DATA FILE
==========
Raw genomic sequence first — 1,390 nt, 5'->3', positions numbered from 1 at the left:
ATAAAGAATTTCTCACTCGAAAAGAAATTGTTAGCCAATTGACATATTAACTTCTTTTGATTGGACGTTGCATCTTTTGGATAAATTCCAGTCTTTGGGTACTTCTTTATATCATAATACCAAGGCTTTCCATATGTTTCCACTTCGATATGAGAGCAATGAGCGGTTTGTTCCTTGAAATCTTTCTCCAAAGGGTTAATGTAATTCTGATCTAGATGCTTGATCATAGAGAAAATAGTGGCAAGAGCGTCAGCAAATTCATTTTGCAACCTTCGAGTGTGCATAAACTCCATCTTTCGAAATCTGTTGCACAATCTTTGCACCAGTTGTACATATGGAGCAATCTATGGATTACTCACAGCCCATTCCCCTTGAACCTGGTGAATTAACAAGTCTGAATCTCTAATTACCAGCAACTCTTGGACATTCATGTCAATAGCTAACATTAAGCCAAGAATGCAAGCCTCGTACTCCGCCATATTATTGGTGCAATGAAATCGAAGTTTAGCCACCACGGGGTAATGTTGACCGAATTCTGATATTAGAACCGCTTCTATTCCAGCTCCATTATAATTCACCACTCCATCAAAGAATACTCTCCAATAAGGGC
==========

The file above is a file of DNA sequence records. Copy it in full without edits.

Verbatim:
Raw genomic sequence first — 1,390 nt, 5'->3', positions numbered from 1 at the left:
ATAAAGAATTTCTCACTCGAAAAGAAATTGTTAGCCAATTGACATATTAACTTCTTTTGATTGGACGTTGCATCTTTTGGATAAATTCCAGTCTTTGGGTACTTCTTTATATCATAATACCAAGGCTTTCCATATGTTTCCACTTCGATATGAGAGCAATGAGCGGTTTGTTCCTTGAAATCTTTCTCCAAAGGGTTAATGTAATTCTGATCTAGATGCTTGATCATAGAGAAAATAGTGGCAAGAGCGTCAGCAAATTCATTTTGCAACCTTCGAGTGTGCATAAACTCCATCTTTCGAAATCTGTTGCACAATCTTTGCACCAGTTGTACATATGGAGCAATCTATGGATTACTCACAGCCCATTCCCCTTGAACCTGGTGAATTAACAAGTCTGAATCTCTAATTACCAGCAACTCTTGGACATTCATGTCAATAGCTAACATTAAGCCAAGAATGCAAGCCTCGTACTCCGCCATATTATTGGTGCAATGAAATCGAAGTTTAGCCACCACGGGGTAATGTTGACCGAATTCTGATATTAGAACCGCTTCTATTCCAGCTCCATTATAATTCACCACTCCATCAAAGAATACTCTCCAATAAGGGC